Reaching out to the incontinence community

Reaching out to the incontinence community

Although over 5 million Australians have bowel or bladder control problems[1], incontinence can be an isolating experience. Connecting with others through online forums or support groups can help you feel less alone.

While continence aids and products assist with the day-to-day management of continence issues, incontinence isn’t something most people feel comfortable talking about. However, it's much more common than many people realise, which means many people experience the same issues. Reaching out to those in a similar situation can provide comfort.

You may just want the peace of mind that comes with sharing your feelings with others. You may have questions about incontinence that you want answered. You may simply want to feel better informed about what services and products are available or understand how incontinence might be prevented.

People need to talk about it and understand they’re not alone. There are a lot of people out there who have the same issues.

Getting informed

Continence Foundation of Australia (CFA) advocates for the interests of all Australians affected by, or at risk of, bladder and bowel control problems.

There are several resources that are provided: from articles or videos to service providers in each state.

Connecting with others in your local area

To find out about support groups and events in your local area, reach out to your local continence nurse.

Most major public hospitals, continence clinics and some private continence wards have a continence nurse on site. As well as providing advice and care, your continence nurse may be able to suggest support groups in your area you can join. Continence Foundation Australia also offers groups and information sessions specifically for those who are caring for someone who has continence issues.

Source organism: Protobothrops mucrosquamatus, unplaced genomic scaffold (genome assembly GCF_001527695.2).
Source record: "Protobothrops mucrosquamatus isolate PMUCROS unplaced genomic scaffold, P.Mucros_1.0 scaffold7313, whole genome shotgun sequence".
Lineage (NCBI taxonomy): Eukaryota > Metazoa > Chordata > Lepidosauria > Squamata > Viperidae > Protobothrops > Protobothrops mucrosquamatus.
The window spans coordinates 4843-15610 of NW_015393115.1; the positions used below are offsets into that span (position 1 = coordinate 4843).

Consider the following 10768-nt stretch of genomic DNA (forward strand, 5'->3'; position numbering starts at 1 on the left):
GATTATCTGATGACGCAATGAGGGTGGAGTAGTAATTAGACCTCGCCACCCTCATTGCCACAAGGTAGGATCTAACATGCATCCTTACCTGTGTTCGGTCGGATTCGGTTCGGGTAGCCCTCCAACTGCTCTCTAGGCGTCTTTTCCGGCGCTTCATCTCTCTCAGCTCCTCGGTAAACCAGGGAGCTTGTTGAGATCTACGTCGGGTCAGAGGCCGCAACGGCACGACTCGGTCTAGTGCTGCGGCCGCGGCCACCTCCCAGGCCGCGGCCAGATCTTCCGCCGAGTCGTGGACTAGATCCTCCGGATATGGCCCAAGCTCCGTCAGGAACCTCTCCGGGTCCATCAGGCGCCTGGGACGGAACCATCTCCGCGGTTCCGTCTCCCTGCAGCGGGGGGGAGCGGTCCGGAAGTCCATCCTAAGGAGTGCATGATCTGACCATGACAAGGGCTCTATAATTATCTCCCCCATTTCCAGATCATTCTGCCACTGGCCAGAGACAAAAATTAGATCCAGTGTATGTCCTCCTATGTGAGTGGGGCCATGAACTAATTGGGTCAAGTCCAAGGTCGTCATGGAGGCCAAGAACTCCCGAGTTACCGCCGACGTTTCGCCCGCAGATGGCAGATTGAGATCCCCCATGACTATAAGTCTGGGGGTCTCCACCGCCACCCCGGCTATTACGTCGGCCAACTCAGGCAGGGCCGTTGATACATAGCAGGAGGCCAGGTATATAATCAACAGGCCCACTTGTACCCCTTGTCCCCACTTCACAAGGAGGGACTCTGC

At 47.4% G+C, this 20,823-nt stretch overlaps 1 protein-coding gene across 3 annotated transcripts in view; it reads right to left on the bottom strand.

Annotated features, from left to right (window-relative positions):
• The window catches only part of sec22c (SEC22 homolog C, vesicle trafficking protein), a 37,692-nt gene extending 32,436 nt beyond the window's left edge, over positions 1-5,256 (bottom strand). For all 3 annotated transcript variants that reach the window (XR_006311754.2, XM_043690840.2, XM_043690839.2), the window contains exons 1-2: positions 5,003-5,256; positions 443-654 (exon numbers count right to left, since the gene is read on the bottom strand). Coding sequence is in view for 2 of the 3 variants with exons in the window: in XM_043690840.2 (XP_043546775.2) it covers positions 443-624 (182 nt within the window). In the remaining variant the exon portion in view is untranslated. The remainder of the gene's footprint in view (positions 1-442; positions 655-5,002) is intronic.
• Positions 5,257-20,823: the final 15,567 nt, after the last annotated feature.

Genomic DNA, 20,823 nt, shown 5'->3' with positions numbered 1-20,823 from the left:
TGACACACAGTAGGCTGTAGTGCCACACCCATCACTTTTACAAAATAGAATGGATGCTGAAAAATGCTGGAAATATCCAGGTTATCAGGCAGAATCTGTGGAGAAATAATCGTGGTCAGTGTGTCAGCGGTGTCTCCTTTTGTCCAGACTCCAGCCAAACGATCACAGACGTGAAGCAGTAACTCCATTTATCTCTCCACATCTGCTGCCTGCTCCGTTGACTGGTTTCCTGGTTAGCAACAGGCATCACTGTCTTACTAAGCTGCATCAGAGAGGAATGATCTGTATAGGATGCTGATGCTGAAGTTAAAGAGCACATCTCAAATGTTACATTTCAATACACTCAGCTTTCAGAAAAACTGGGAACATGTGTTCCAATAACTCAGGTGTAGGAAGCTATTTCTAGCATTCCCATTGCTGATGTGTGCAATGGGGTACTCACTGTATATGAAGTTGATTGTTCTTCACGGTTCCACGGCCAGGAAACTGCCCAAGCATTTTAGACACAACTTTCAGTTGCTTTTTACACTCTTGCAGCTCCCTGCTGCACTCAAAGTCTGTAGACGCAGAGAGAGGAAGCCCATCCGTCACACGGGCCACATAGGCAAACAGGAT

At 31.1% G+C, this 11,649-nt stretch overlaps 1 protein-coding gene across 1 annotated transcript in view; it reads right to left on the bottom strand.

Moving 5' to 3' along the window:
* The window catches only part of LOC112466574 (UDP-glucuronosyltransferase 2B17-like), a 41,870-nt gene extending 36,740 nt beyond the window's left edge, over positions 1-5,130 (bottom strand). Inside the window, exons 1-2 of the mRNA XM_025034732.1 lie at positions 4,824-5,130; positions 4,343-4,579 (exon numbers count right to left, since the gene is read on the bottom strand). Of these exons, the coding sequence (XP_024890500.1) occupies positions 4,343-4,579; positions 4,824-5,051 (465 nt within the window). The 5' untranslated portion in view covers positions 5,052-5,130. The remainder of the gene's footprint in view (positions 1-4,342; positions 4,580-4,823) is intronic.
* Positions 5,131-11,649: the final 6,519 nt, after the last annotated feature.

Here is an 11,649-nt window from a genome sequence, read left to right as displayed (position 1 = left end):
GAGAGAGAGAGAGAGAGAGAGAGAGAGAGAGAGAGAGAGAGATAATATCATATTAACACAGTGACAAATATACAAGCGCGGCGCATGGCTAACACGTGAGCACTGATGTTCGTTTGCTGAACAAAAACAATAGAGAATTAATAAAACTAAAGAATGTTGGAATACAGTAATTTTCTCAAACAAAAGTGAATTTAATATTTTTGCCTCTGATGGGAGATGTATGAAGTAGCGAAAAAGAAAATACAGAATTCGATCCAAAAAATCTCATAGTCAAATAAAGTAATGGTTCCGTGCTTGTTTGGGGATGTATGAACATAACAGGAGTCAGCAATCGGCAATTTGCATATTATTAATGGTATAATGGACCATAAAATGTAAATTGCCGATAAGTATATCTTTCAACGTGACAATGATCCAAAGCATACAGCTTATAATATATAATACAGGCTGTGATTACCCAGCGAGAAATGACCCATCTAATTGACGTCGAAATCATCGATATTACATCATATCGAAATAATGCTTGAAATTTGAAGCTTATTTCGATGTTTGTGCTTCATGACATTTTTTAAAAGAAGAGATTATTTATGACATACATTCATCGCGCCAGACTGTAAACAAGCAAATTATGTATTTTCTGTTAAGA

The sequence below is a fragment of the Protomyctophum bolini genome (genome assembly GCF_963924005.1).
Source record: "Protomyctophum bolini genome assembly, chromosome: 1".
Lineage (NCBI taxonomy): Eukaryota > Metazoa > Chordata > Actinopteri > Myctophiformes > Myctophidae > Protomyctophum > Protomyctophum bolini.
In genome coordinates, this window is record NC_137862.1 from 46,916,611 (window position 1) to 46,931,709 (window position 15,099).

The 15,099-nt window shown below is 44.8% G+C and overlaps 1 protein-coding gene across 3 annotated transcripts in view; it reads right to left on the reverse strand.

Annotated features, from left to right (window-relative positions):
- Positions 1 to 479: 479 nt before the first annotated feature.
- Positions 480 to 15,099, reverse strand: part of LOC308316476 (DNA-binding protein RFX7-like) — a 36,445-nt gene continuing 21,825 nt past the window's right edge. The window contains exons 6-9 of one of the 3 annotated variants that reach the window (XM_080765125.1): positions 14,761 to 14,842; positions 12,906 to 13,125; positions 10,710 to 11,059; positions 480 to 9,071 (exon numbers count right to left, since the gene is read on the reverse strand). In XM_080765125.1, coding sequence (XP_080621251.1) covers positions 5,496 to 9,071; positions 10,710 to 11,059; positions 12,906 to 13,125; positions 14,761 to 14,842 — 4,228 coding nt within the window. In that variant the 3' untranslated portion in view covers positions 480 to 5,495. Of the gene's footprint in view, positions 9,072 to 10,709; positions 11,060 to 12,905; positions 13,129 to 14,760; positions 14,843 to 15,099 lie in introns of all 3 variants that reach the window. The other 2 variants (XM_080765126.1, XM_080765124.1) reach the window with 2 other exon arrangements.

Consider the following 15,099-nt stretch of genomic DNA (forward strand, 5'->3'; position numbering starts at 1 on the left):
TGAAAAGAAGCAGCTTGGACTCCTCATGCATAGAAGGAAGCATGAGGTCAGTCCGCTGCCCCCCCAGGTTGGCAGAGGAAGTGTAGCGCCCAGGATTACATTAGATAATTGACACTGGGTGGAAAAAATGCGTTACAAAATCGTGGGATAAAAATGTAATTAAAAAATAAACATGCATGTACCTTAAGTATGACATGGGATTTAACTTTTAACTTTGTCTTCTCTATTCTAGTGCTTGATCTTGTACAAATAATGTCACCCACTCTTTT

Connecting online and on the phone

Some people prefer the anonymity and ease of connecting with others and asking questions virtually, either online through forums and social media, or over the phone.

These spaces are useful for questions that people don’t want to bother their doctor with, or because they feel embarrassed by it.

Facebook: Facebook can be a great space to connect with others because you're already there! The CFA has its own Facebook page, as do other continence organisations from around the world. There are also several private groups dedicated to general incontinence issues, bowel or bladder issues, or specific issues (such as bedwetting) or conditions. Simply search ‘incontinence’, ‘bowel’ or ‘bladder’ or the relevant issue or condition under the Groups tab.

National Continence Helpline: For people who prefer to talk to someone over the phone, this free advisory service offers incontinence information, education, and advice. Anyone in Australia with incontinence, or caring for someone with incontinence, can call 1800 33 00 66 to talk to a continence nurse advisor. The service is available 8am-8pm (AEST) Monday to Friday. The Helpline is funded by the Australian Government Department of Health.

You can call Helpline for advice on topics including:

Attending a conference or a seminar, joining a support group, or reaching out to others over the phone or online can provide emotional support, as well as advice and information. You don't have to go through it alone.



[1] https://www.healthdirect.gov.au/blog/more-than-5-million-aussies-have-incontinence

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